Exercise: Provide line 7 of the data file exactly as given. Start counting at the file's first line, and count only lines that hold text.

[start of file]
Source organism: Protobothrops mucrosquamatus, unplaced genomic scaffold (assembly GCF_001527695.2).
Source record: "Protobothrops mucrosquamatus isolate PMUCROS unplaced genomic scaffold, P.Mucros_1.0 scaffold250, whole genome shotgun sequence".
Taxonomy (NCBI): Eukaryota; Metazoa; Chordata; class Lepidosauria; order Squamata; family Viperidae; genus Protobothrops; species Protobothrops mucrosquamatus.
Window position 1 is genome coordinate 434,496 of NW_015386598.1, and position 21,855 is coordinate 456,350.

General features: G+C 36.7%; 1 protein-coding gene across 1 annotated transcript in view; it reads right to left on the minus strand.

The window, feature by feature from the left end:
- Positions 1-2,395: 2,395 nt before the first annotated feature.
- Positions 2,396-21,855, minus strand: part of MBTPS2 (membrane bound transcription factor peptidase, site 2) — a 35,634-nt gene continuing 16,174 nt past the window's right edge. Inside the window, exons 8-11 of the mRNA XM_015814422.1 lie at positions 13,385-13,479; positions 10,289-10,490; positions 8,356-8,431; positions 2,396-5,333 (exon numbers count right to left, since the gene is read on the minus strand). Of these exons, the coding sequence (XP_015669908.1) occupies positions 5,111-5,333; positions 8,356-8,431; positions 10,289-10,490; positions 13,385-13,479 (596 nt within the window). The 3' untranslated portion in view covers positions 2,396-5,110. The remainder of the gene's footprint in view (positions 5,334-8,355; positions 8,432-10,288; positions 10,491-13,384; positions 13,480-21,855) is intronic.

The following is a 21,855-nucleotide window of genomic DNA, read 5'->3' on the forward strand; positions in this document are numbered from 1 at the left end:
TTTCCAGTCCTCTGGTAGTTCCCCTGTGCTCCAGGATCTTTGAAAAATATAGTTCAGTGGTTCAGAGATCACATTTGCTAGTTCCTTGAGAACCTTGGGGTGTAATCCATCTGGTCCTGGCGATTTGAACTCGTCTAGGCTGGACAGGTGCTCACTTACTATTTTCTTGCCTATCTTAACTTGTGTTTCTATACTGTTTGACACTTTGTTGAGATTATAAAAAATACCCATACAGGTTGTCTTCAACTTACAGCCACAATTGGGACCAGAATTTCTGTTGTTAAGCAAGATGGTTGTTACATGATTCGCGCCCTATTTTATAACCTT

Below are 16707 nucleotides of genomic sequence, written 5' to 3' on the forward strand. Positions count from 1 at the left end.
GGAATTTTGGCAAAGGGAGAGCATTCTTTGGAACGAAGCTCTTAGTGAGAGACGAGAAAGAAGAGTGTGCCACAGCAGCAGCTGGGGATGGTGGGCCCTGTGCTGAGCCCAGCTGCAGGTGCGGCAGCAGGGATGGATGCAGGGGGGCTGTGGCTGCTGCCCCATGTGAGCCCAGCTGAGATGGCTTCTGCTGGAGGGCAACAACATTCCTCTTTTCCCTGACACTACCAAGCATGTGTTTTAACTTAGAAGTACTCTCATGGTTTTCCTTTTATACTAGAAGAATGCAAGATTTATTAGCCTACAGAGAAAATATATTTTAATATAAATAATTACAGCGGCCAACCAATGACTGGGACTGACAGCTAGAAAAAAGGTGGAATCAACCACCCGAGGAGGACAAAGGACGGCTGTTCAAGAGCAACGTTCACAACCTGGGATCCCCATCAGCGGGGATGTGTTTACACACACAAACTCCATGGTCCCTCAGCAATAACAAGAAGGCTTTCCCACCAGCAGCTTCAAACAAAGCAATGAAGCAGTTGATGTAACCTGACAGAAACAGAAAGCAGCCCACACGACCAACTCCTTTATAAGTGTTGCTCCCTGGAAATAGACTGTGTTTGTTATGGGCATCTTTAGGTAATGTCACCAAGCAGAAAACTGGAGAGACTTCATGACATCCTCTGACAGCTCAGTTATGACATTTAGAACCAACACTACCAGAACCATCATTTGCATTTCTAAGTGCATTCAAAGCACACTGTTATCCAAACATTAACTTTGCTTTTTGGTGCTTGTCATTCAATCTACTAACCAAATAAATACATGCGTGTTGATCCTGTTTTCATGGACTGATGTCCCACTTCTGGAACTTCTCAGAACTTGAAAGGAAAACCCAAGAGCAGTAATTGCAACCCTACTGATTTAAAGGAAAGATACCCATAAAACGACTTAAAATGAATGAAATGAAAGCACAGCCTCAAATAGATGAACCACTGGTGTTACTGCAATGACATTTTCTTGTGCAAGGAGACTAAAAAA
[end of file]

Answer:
- Positions 1-2,395: 2,395 nt before the first annotated feature.